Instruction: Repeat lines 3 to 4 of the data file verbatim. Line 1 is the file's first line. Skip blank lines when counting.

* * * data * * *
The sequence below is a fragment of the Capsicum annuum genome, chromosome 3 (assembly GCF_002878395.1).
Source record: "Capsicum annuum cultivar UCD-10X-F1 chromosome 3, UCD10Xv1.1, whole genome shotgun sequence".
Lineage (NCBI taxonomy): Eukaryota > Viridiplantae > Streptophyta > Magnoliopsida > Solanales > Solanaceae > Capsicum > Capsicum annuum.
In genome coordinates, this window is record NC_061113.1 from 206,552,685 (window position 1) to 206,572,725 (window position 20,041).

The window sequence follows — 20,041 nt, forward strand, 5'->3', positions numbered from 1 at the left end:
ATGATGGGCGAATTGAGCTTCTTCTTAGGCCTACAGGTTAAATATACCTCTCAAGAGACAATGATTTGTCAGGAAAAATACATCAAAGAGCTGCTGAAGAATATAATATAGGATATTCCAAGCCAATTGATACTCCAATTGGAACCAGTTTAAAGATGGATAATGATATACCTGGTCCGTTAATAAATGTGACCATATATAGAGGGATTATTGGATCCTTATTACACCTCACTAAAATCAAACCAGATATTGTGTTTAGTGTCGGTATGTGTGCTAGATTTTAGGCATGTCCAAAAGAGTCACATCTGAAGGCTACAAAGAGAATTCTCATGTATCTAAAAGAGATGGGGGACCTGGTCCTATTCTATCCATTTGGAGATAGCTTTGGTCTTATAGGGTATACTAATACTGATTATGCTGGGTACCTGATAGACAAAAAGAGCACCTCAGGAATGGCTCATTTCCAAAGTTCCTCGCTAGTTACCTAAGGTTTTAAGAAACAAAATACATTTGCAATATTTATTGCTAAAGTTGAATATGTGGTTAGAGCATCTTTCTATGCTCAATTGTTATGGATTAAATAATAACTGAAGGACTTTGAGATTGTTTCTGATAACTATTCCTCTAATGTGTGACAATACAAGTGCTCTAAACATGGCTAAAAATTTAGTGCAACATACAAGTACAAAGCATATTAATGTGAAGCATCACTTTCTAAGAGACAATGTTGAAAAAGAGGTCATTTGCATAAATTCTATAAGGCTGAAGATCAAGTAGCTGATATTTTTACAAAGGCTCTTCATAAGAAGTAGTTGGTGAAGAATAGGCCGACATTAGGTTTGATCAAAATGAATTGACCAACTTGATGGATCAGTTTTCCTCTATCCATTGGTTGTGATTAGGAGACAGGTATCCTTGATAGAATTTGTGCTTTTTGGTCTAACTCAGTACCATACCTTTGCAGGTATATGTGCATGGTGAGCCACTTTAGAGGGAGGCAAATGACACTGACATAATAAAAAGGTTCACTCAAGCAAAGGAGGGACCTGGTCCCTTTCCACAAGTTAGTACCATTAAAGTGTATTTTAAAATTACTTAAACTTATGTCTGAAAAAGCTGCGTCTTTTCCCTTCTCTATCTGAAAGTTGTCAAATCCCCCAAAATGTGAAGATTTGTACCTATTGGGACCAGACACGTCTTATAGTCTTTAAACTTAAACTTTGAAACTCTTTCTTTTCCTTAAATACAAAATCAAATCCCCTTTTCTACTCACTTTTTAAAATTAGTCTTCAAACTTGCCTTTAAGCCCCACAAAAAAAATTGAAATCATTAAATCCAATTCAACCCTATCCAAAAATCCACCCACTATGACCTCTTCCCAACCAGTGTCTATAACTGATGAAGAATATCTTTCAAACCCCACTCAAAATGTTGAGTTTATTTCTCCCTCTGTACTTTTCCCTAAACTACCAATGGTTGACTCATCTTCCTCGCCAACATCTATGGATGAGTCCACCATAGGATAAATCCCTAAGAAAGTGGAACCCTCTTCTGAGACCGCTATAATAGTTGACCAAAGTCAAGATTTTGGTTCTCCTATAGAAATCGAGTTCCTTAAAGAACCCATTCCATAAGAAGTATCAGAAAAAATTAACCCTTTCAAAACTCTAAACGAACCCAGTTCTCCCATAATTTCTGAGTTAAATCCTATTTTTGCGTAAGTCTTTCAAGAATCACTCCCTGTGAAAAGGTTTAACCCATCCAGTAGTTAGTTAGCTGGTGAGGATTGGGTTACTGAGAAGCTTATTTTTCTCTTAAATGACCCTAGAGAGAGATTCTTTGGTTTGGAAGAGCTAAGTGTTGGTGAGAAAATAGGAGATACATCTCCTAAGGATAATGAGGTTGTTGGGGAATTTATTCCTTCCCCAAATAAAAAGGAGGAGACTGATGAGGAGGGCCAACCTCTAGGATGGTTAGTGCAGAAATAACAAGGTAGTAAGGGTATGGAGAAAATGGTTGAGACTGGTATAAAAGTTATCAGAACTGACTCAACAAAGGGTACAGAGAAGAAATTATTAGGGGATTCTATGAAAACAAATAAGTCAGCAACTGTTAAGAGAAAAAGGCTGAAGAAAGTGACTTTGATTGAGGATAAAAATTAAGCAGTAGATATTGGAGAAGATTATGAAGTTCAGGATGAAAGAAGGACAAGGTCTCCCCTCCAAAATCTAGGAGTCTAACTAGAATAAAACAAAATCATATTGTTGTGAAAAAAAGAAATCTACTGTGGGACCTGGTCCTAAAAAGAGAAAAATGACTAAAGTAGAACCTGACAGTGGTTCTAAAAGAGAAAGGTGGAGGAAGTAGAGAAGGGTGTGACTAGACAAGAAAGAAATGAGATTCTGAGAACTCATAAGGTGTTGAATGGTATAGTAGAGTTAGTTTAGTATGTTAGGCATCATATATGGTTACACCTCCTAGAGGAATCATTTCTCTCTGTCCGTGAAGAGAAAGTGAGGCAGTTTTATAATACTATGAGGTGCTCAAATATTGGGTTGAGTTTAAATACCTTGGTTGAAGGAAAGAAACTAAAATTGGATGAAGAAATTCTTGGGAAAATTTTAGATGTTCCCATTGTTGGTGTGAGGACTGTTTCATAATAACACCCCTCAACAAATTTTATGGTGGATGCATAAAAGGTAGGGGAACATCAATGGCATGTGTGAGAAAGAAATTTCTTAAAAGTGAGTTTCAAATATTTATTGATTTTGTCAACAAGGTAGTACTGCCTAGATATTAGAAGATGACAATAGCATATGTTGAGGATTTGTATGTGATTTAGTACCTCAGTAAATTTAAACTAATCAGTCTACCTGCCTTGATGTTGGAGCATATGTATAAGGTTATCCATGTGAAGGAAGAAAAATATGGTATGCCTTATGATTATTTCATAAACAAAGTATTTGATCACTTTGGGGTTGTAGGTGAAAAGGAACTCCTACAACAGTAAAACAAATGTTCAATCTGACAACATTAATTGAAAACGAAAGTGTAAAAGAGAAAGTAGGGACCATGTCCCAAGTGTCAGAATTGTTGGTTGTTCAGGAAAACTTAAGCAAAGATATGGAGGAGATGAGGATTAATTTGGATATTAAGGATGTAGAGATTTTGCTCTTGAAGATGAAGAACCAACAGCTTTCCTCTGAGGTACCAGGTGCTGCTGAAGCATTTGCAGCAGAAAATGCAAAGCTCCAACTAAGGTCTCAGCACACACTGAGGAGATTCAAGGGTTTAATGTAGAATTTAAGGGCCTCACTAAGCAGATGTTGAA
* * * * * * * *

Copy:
Lineage (NCBI taxonomy): Eukaryota > Viridiplantae > Streptophyta > Magnoliopsida > Solanales > Solanaceae > Capsicum > Capsicum annuum.
In genome coordinates, this window is record NC_061113.1 from 206,552,685 (window position 1) to 206,572,725 (window position 20,041).